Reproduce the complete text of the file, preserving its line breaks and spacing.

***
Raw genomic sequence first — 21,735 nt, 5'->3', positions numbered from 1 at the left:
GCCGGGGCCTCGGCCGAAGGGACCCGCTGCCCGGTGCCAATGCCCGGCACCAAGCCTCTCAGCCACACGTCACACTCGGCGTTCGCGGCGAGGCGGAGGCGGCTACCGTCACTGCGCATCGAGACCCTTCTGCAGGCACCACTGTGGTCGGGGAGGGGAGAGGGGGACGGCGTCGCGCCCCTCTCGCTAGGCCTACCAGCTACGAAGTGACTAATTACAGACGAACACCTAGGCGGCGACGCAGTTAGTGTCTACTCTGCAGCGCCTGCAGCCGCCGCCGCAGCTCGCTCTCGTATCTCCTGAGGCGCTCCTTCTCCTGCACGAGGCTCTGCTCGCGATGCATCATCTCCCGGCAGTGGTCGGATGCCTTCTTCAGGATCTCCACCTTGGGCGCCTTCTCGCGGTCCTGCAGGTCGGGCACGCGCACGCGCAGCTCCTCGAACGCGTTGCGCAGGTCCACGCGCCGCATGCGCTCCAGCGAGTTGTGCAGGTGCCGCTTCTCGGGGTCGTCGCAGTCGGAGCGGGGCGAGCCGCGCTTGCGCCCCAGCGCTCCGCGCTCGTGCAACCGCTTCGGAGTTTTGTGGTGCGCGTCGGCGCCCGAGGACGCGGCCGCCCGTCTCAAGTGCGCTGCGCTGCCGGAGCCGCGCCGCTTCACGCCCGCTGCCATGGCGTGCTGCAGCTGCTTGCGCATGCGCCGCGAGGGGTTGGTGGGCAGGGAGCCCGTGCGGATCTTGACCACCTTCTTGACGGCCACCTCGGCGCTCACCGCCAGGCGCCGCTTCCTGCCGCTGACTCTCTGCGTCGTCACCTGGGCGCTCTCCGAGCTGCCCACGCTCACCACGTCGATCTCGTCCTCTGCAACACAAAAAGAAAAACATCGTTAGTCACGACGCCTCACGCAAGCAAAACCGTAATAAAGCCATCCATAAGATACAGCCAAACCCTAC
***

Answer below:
Raw genomic sequence first — 21,735 nt, 5'->3', positions numbered from 1 at the left:
GCCGGGGCCTCGGCCGAAGGGACCCGCTGCCCGGTGCCAATGCCCGGCACCAAGCCTCTCAGCCACACGTCACACTCGGCGTTCGCGGCGAGGCGGAGGCGGCTACCGTCACTGCGCATCGAGACCCTTCTGCAGGCACCACTGTGGTCGGGGAGGGGAGAGGGGGACGGCGTCGCGCCCCTCTCGCTAGGCCTACCAGCTACGAAGTGACTAATTACAGACGAACACCTAGGCGGCGACGCAGTTAGTGTCTACTCTGCAGCGCCTGCAGCCGCCGCCGCAGCTCGCTCTCGTATCTCCTGAGGCGCTCCTTCTCCTGCACGAGGCTCTGCTCGCGATGCATCATCTCCCGGCAGTGGTCGGATGCCTTCTTCAGGATCTCCACCTTGGGCGCCTTCTCGCGGTCCTGCAGGTCGGGCACGCGCACGCGCAGCTCCTCGAACGCGTTGCGCAGGTCCACGCGCCGCATGCGCTCCAGCGAGTTGTGCAGGTGCCGCTTCTCGGGGTCGTCGCAGTCGGAGCGGGGCGAGCCGCGCTTGCGCCCCAGCGCTCCGCGCTCGTGCAACCGCTTCGGAGTTTTGTGGTGCGCGTCGGCGCCCGAGGACGCGGCCGCCCGTCTCAAGTGCGCTGCGCTGCCGGAGCCGCGCCGCTTCACGCCCGCTGCCATGGCGTGCTGCAGCTGCTTGCGCATGCGCCGCGAGGGGTTGGTGGGCAGGGAGCCCGTGCGGATCTTGACCACCTTCTTGACGGCCACCTCGGCGCTCACCGCCAGGCGCCGCTTCCTGCCGCTGACTCTCTGCGTCGTCACCTGGGCGCTCTCCGAGCTGCCCACGCTCACCACGTCGATCTCGTCCTCTGCAACACAAAAAGAAAAACATCGTTAGTCACGACGCCTCACGCAAGCAAAACCGTAATAAAGCCATCCATAAGATACAGCCAAACCCTAC